A History of Applied Fiber and Fabric Enhancements (Part 2)

The primitive man hunted wild animals for food. He removed the hides and skins form the dead animal carcass and used them as crude tents, clothing, footwear, and bedding.

The earliest record of the use of leather dates from the Paleolithic period. Cave paintings discoverd near Lerida in Spain depict the use of leather clothing.

Excavation of Paleolithic sites has yielded bone tools used for scraping hides and skins to remove hair. These scraped skins rapidly putrfied and became useless, so a method of preservation was needed.

The earliest method was to stretch out the hides and skins on the ground to dry, rubbing them with fats and animal brains while they dried. This had a limited preserving and softening action. Primitve man discovered also that the smoke of wood fires could preserve hides and skins, as did treating them with and infusion of tannin-containing barks, leaves, twigs, and fruits of certain trees and plants. It seems likely that man first discovered how to preserve leather when he found that animal skins left lying on a wet forest floor became tanned naturally by chemicals released by decaying leaves and vegetation.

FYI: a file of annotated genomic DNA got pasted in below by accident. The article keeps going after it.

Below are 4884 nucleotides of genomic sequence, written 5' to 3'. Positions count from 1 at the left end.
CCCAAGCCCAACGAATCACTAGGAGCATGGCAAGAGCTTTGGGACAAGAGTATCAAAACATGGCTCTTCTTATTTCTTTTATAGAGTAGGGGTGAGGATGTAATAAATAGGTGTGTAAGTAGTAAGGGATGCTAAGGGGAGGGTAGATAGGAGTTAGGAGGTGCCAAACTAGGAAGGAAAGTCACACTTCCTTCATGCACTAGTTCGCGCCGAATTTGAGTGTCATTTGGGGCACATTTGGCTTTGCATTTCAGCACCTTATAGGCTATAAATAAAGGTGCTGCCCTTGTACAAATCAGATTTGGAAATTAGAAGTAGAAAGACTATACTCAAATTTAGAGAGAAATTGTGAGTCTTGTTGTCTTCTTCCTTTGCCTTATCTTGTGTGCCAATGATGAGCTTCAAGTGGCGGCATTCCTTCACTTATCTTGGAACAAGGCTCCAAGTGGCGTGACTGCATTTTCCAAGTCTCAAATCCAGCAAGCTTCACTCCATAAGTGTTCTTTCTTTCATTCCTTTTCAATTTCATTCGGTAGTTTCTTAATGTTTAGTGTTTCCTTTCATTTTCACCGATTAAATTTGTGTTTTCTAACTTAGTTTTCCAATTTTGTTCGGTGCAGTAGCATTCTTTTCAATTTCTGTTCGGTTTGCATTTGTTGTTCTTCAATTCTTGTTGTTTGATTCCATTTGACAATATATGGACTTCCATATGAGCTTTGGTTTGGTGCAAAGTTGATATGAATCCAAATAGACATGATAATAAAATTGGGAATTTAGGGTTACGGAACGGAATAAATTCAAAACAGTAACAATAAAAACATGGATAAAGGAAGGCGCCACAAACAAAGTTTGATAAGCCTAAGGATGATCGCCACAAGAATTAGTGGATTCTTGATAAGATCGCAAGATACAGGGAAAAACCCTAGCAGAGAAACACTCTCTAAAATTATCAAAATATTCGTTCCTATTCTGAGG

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FAT TANNING
Fat tanning is the oldest method of waterproofing skins and turning them into leather. Ancient Assyrian texts, as well as Homer’s Iliad, mention this method. Ancients would rub ainmal fat into the skins, stretching them to help the fat incorprate into the hide. The resulting leather resisted moisture and rot because, as we all know, oil and water do not mix.

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BRAIN TANNING
Brain Tanning is another common method of turning skins or hides into water-resistant leather. Used by ancient Native Americans, brain tanning involves soaking cleaned skins in a mixture of water and the animal’s own brains. Though this may seem disgusting, brains conain both emulsifying fats and softening agents that help preserve the finished leather.

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SMOKING
Smoking was another common method ancient peoples used to tan and waterproof leather. Most likely discovered by accident, hides were exposed to smoke, a preservative and drying agent. This helped protect the finish product against moisture and rot. Often used in conjunction with methods like brain tanning, smoking wasn’t absolutely necessary but did give the hides additional softness and an appealing brown color.

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All of these methods did improve the natural leather’s ability to withstand wear and limited exposure to moisture. it even gave a small layer of protection against UV damage. It did not, however, provide any redustion in flammability. In fact, it probably made it burn faster!

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